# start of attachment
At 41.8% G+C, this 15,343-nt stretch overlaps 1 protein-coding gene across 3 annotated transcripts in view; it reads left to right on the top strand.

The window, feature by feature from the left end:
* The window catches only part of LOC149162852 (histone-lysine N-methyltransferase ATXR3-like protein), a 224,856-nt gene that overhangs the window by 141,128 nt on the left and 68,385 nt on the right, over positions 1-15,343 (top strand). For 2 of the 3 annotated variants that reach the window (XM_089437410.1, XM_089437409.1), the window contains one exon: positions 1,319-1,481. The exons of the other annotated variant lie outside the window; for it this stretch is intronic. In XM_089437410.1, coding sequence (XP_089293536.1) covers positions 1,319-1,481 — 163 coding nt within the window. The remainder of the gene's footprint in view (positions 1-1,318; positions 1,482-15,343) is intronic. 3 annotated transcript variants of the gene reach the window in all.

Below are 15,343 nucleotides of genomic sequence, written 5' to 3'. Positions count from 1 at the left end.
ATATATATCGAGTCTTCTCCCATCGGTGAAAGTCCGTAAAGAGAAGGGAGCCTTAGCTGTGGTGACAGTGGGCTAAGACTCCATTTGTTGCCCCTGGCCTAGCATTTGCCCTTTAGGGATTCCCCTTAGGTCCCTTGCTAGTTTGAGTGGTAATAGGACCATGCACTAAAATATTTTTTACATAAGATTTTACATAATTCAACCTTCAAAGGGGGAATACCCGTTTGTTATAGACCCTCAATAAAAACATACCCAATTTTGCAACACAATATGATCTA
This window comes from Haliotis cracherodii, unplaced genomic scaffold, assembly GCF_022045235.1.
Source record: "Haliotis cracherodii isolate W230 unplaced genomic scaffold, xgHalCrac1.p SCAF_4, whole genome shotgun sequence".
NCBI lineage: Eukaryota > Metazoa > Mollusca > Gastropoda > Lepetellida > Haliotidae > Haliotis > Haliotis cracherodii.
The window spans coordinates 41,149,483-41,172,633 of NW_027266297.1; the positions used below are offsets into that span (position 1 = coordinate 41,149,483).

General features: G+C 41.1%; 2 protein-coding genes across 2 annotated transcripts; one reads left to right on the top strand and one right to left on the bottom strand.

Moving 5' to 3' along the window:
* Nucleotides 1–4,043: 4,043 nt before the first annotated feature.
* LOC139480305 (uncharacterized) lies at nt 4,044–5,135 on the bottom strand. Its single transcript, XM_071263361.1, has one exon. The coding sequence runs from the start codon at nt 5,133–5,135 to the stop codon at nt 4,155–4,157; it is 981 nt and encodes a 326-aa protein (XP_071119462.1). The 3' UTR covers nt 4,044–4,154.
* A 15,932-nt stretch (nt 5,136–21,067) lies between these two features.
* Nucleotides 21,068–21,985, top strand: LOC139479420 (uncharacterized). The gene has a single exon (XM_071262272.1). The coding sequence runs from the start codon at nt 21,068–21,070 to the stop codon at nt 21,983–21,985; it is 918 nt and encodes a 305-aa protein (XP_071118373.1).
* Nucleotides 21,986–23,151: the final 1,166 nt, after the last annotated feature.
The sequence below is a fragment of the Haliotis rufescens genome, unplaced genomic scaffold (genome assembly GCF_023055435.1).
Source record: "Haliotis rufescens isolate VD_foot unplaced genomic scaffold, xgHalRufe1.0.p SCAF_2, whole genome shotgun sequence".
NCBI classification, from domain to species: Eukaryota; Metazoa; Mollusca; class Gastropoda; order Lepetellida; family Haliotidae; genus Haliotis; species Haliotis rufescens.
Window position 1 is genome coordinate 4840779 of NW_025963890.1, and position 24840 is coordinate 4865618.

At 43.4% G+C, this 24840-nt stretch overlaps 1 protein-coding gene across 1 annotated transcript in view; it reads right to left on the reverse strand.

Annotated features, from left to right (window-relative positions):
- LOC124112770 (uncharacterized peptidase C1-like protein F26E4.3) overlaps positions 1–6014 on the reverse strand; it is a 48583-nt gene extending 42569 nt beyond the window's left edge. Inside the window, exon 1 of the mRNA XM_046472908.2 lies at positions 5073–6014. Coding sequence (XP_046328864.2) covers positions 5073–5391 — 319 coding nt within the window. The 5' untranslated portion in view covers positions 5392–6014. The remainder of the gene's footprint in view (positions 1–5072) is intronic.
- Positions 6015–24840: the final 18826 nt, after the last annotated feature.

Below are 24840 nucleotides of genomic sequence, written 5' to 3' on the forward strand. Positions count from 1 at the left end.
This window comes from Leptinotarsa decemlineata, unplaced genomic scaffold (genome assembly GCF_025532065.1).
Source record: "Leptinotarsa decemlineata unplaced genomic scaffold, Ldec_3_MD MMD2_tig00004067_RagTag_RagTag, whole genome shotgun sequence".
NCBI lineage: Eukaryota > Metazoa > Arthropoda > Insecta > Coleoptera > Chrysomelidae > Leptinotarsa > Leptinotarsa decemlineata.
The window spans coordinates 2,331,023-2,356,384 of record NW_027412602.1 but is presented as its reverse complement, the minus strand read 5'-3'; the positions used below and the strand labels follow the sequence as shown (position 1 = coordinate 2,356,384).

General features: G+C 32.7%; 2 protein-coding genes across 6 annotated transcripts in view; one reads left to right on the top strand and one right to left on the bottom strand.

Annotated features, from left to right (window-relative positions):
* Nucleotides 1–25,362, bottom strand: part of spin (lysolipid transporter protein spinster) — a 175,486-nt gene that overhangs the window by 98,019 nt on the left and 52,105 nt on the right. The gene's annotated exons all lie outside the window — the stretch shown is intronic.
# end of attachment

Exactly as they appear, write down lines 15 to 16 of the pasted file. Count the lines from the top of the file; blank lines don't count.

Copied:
* Nucleotides 21,068–21,985, top strand: LOC139479420 (uncharacterized). The gene has a single exon (XM_071262272.1). The coding sequence runs from the start codon at nt 21,068–21,070 to the stop codon at nt 21,983–21,985; it is 918 nt and encodes a 305-aa protein (XP_071118373.1).
* Nucleotides 21,986–23,151: the final 1,166 nt, after the last annotated feature.